Politics — 12 December 2012

The National Mental Health Commission has called for the mental health of Aboriginal and Torres Strait Islander people to be made a national priority.

In its first annual report card it has recommended the mental health of Indigenous Australians be added as a target to the Closing the Gap program to reduce early deaths and improve well-being.

The National Mental Health Commission’s first report card includes a feature on the emotional and social well-being of Aboriginal and Torres Strait Islanders, in a bid it says to have the Indigenous community heard.

Commission member, and chairwoman of the Australian Indigenous Psychologists Association, Professor Pat Dudgeon, says the mental health of Aboriginal and Torres Strait Islanders has long been overlooked.

“I believe that Indigenous issues have been ignored, particularly mental health. It is only recently that we have brought it to the table. There is a gap in Indigenous mental health compared to non-Indigenous mental health. For instance, even though we are only 3 per cent of the population our suicide rates are twice that of the rest of the population.”

Up to 15 per cent of the 10-year life expectancy gap between Indigenous and non- Indigenous Australians has been put down to mental health conditions.

In its report the Commission says governments must combat the vicious cycles of disadvantage that make mental health issues in Indigenous community’s worse.

Ms Dudgeon says mental health cannot be looked at in isolation.

“Everything is all interrelated. So if we look at health that is related to mental health, and employment, social inclusion. Aboriginal and Torres Strait Islander people still suffer racism in this country. We also have a history of colonisation that we have to deal with and reclaim our cultures. So that all compounds on the mental health of Aboriginal and Torres Strait Islander people.”

The Commission’s report makes ten recommendations.

Among them that the mental health and well-being of Aboriginal and Torres Strait Islanders be included in the Council of Australian Governments’ Closing the Gap on disadvantage program as an additional target.

The National Congress of Australia’s First Peoples has welcomed the recommendation, so too the National Aboriginal Community Controlled Health Organisation (NACCHO), which represents over 150 Aboriginal community controlled medical services across the country.

NACCHO’s chairman, Justin Mohamed, says incorporating mental health as a target in the program would help better track progress.

“We know that mental health and emotional and spiritual well being has a major impact on our communities, especially our young people. So we would welcome any form of targets or a position where the government can report back on how they are going with closing the gap, particularly in this field of mental health”

The National Mental Health Commission says Aboriginal and Torres Strait Islander leaders must be at the centre of thinking and decision-making on mental health initiatives and suicide prevention.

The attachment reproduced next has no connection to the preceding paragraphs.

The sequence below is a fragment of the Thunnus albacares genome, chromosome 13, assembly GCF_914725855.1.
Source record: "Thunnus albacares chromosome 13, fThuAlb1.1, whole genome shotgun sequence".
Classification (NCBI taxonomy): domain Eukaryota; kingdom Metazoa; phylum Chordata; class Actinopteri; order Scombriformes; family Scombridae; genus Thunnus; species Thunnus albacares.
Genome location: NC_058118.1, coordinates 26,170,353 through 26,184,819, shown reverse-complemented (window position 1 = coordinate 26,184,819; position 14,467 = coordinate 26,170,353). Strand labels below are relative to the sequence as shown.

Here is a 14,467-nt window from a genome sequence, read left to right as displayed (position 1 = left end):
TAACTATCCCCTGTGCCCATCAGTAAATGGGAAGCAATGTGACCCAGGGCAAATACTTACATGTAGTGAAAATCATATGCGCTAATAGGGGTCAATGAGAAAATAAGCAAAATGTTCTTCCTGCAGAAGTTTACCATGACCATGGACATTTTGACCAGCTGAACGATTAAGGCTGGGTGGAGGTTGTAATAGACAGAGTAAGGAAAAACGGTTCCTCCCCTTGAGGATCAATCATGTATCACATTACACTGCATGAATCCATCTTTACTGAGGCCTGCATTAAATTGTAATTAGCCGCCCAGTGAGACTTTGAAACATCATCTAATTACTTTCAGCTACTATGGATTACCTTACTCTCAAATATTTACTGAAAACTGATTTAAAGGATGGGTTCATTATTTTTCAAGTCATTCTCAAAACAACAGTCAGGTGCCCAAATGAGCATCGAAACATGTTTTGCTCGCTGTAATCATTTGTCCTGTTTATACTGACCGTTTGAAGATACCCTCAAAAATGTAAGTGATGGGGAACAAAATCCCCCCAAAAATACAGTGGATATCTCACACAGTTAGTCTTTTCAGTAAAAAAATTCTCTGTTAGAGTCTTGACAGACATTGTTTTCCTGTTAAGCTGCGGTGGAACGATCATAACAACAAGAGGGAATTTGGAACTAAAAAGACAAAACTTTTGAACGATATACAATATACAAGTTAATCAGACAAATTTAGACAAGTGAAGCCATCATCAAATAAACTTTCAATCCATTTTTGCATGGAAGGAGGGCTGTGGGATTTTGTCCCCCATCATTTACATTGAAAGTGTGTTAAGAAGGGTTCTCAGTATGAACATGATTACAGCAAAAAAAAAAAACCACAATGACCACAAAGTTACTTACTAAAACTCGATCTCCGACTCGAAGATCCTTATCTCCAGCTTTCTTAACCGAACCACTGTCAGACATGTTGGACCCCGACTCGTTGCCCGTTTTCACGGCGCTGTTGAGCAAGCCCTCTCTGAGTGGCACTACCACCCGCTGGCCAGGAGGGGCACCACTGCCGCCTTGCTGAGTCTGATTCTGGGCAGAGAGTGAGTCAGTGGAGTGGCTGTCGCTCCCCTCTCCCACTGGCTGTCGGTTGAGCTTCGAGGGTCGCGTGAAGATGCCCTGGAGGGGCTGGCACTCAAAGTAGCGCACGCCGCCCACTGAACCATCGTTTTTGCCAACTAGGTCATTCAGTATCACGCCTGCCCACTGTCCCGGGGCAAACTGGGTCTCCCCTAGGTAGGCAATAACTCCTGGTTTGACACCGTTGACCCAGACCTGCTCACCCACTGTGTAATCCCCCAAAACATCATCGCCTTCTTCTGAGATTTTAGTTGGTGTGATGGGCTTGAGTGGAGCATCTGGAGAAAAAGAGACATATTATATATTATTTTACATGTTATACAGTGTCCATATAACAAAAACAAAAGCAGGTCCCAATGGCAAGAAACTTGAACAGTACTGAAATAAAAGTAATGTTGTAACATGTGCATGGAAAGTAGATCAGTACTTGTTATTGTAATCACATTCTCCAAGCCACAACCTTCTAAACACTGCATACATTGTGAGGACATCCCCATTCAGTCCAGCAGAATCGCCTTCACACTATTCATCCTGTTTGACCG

It also advises that training and employment of Indigenous Australians in mental health services must increase.

The Chief Executive of the Aboriginal and Torres Strait Islander Healing Foundation, Richard Weston, says historically Aboriginal people have not had great experiences with the mental health system, so to breakdown barriers and build trust it is going to be critical to have Aboriginal and Torres Strait Islander people involved in the delivery of services.

“But we need Aboriginal and Torres Strait Islanders who are well trained and skilled, who can hold their own with other mental health professions. So we need good education and good training processes to ensure that the standard of care that we are able to provide to our people is able to meet the high level of need that is out there.”

Mental illness is experienced by nearly half (45 per cent) of the Australian adult population at some point over their lifetime.
Commission chairman Professor Allan Fels says people from all backgrounds are affected, and that in its future reports the Commission plans to focus on various vulnerable groups.

“We know that there are lots of issues, problems and system gaps and many different groups of people, such as people from culturally and linguistically  diverse backgrounds, veterans, refugees, people with intellectual disability, those living with borderline disability disorders and others face very real challenges. In the years ahead we will work on additional areas requiring a special focus such as these as separate pieces of work.”

As first appeared on sbs.com.au.


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(1) Reader Comment

  1. I work in small Aboriginal community 1000km from Darwin in Gulf Country, where the people have suffered the loss of two community members in the past month. One was a 13 year old who committed suicide while away at college and the other, a 60 year old who died from natural causes. Both funerals were held on the same day. Though there was talk by the education department of sending out mental health workers and councilors to help the grieving families, none were sent by the organisation who originally stated it would help. Apparently this was due to budget restrictions and because they couldn’t book a convenient flight. Ideally, this community (and particularly the students at the school) would receive the exact same support that those on the east coast would be offered, but it’s not the case out here.

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